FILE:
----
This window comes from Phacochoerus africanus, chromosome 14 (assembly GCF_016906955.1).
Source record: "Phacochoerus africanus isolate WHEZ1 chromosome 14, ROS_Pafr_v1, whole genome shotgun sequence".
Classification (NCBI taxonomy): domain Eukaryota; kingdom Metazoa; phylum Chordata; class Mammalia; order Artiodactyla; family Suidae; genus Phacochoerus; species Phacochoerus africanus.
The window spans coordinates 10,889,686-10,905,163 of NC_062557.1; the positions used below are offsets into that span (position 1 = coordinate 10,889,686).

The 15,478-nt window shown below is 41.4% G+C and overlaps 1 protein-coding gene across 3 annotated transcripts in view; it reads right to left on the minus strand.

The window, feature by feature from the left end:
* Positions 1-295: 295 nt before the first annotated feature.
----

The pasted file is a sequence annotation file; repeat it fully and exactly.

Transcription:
This window comes from Phacochoerus africanus, chromosome 14 (assembly GCF_016906955.1).
Source record: "Phacochoerus africanus isolate WHEZ1 chromosome 14, ROS_Pafr_v1, whole genome shotgun sequence".
Classification (NCBI taxonomy): domain Eukaryota; kingdom Metazoa; phylum Chordata; class Mammalia; order Artiodactyla; family Suidae; genus Phacochoerus; species Phacochoerus africanus.
The window spans coordinates 10,889,686-10,905,163 of NC_062557.1; the positions used below are offsets into that span (position 1 = coordinate 10,889,686).

The 15,478-nt window shown below is 41.4% G+C and overlaps 1 protein-coding gene across 3 annotated transcripts in view; it reads right to left on the minus strand.

The window, feature by feature from the left end:
* Positions 1-295: 295 nt before the first annotated feature.